‘”We start out at about 1972 and end around 1976,” Rogers told the crowd as he took the stage with his band: Piper, Pete Kennedy and James Mastro on guitars, Joe McGinty on keys, Sal Maida on bass and Meissner on drums again plus a parade of singers. The new album pays homage to the glam era, especially the opening track, The Biba Crowd, a look back at a boutique that served as a focal point for British musicians of that era much as Malcolm McLaren’s Sex did in punk’s earliest days. The band gave it a Celtic-fueled stomp, Mastro’s blazing Mick Ronson-esque lines mostly lost to the sound mix. At the end of a careening, intense version of the apocalyptic Topping the World, Rogers backed off, intoning the song’s mantra, “Chaos rules your destiny” just a couple of times before letting the music fall away. Whether this was intentional, or only an indication that Rogers was sick of trying to holler over the band, the effect was powerful. They wrestled with a handful of big Bowie-esque rockers, as well as the plaintive drunkard’s lament No More Tears Left in the Bottle and then a real showstopper, Commodore Hotel, a poignant, unselfconsciously beautiful ballad sung by its author, George Usher over McGinty’s ornate yet judicious keyboards.

Passing the Sunshine, a catchy 60s psychedelic pop gem from Rogers’ previous album Sparkle Lane, was especially biting, a metaphorically-charged amble through a neighborhood in the process of being priced out of itself. When Rogers brought up Don Fleming to play lead guitar on Separate Walls, it was as if the ghost of Ron Asheton had taken over the stage – to say that Fleming raised the energy level was an understatement, but there was only so much he could do to cut through the mix. After a deliciously raw version of the album’s title track, a song that would have fit perfectly on a late 80s Church album, they ended the show with drony, Syd Barrett-influenced, Black Angels-style murk-rock, which might have been a brave move at another venue; here, it simply seemed that they’d finally found something that made sense in the room. McGinty worked a harmonium furiously as the guitars howled and shrieked and Rogers railed against posers in newly gentrified neighborhoods everywhere.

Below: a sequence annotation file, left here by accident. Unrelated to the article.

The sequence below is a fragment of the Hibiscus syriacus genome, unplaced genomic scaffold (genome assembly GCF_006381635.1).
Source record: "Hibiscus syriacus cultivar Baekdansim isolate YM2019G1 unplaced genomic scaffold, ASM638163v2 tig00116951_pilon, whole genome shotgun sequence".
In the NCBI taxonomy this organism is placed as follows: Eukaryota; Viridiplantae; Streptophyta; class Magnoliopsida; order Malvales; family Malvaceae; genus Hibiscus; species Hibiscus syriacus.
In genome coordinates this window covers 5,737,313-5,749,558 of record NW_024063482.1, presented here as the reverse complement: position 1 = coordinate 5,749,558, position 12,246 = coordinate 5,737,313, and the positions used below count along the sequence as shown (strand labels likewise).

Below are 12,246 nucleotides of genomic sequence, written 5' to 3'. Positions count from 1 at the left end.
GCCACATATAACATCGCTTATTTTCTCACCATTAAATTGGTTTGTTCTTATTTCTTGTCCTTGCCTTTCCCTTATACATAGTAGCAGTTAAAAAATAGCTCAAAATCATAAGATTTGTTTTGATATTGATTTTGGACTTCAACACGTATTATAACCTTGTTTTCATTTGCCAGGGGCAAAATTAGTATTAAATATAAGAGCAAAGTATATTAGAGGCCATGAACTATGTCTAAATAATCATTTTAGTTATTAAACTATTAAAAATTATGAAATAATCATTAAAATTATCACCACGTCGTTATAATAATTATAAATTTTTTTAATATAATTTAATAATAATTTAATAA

Morricone Youth, who are always a treat, were next on the bill. But as it turned out, there was one single bathroom serving at least a few hundred people, a prospect discouraging enough to make it an early night.

Amanda Thorpe’s Promenade: Stunning and Seductive

Amanda Thorpe has been a somewhat more elusive presence in the New York music scene lately, but the British expat singer/multi-instrumentalist continues to put out tremendously captivating albums. Her new one, Promenade, is a little more melodically diverse, less overtly dark than her 2008 masterpiece Union Square. As usual, the vocals are astonishing. By turns seductive, aching and charming, Thorpe can still say more in a single wounded bent note (or a raw, soul-infused wail) than most singers can communicate in an entire album. This time around, although most of the songs here are more straight-up rock, she’s followed her jazz muse into territory that most singers simply can’t reach: it’s not just a matter of chops, it’s a matter of soul, and Thorpe has both.

The attractiveness of the tunes often belies a darker undercurrent. Bar Tabac, which is essentially the title track, bleakly traces a woman’s steps from Cobble Hill to the Brooklyn Promenade, daydrunk on bloody marys, alone and miserable, while the band swings along on a jaunty bossa nova bounce lit up by Ray Sapirstein’s blithe trumpet. Monica Says, by Philip Shelley (who also serves as co-writer on the poppier numbers here), sets a portrait of a woman insisting she’ll never be happy again against crunchy Willie Nile-esque powerpop with some snarling slide guitar by Tony Scherr. Thorpe’s hypnotically gorgeous layers of vocals give the Nashville noir of Once Lovers and Bury It a creepy David Lynchian edge, while Harold Arlen’s Paper Moon gets reinvented as edgy urban country. And the jaunty closing track, Aloha Bobby and Rose, is the best song here. It’s got all the elements of a classic retro pop hit: a singalong, anthemic, country-tinged tune, and just enough imagery to keep the listener on pins and needles waiting to find out how this particular story of a drunken evening ends. When Thorpe finally cuts loose at the end, the impact is viscerally chilling.

The vocals on several numbers here are transcendent. On What Love Is (no relation to the Dead Boys classic), she’s torchy, and tender, and spine-tingling against Matt Trowbridge’s tersely echoey Fender Rhodes electric piano and Rob Jost’s slinky, soaring bass. It’s hard to resist Thorpe’s logic here: “”Try to believe in the dreams that you’re dreaming, that’s how they come true.” The country-tinged Amber pairs sultry, crystalline vocals with gentle ukulele from Craig Chesler, while Catching the Light builds from a wintry backdrop to a towering crescendo. When Thorpe asserts that “I would walk until sunrise if you needed me to,” she owns it: it’s impossible to believe otherwise. And Goodbye, with its oldtime swing sophistication, wouldn’t be out of place in the Moonlighters catalog.

And not everything here is all white-knuckle intense,either. Waking up in Brooklyn dares a guy to walk away from his daily drudgery, while Hey Hey Hey is an irresistibly cajoling, playful, indelibly New York song – Thorpe wants some fun, maybe a walk up Museum Mile and then a stop for biscuits and tea and she won’t accept no for an answer! What else is there to say about this artist that hasn’t been said already: tremendous singer, tremendous material, someone you should get to know if you haven’t already.